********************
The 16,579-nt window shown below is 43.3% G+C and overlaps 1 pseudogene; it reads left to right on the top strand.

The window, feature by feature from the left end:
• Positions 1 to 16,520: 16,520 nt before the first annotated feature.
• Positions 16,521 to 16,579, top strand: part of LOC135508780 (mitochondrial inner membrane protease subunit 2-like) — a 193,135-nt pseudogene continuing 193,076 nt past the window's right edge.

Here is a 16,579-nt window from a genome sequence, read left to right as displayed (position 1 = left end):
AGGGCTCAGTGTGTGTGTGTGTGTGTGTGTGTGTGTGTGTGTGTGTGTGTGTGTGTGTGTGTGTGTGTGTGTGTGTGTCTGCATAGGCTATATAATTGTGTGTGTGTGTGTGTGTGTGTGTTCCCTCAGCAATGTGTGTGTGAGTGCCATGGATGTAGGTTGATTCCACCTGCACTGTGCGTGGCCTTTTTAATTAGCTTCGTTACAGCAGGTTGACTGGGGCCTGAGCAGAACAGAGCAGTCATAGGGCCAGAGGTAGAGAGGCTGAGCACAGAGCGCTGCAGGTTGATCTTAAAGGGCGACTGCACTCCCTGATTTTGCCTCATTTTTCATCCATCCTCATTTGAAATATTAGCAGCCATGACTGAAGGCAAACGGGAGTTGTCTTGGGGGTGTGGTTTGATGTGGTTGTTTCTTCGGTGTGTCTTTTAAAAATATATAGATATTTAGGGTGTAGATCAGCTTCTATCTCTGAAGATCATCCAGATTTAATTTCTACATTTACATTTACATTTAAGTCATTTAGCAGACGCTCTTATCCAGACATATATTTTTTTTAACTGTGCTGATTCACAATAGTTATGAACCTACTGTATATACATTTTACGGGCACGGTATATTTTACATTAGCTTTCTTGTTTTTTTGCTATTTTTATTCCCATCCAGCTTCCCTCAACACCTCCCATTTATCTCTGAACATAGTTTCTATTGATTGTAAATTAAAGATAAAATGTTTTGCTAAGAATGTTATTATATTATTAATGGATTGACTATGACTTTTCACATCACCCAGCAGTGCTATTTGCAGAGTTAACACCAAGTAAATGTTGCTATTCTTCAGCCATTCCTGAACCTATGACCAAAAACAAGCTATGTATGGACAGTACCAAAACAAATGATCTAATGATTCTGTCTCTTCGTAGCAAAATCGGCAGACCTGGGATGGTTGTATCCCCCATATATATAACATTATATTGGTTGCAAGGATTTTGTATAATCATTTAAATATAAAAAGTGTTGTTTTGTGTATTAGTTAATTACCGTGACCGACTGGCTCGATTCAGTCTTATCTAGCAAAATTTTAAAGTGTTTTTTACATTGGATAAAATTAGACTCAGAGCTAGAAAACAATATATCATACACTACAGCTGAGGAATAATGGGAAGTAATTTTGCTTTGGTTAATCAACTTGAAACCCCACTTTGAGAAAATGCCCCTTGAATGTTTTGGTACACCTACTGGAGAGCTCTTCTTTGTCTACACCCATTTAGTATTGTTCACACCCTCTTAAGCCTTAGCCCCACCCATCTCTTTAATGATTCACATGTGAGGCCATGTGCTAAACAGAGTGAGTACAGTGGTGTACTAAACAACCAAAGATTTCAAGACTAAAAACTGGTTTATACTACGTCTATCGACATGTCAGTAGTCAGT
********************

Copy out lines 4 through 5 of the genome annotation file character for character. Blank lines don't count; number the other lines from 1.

• Positions 16,521 to 16,579, top strand: part of LOC135508780 (mitochondrial inner membrane protease subunit 2-like) — a 193,135-nt pseudogene continuing 193,076 nt past the window's right edge.

Here is a 16,579-nt window from a genome sequence, read left to right as displayed (position 1 = left end):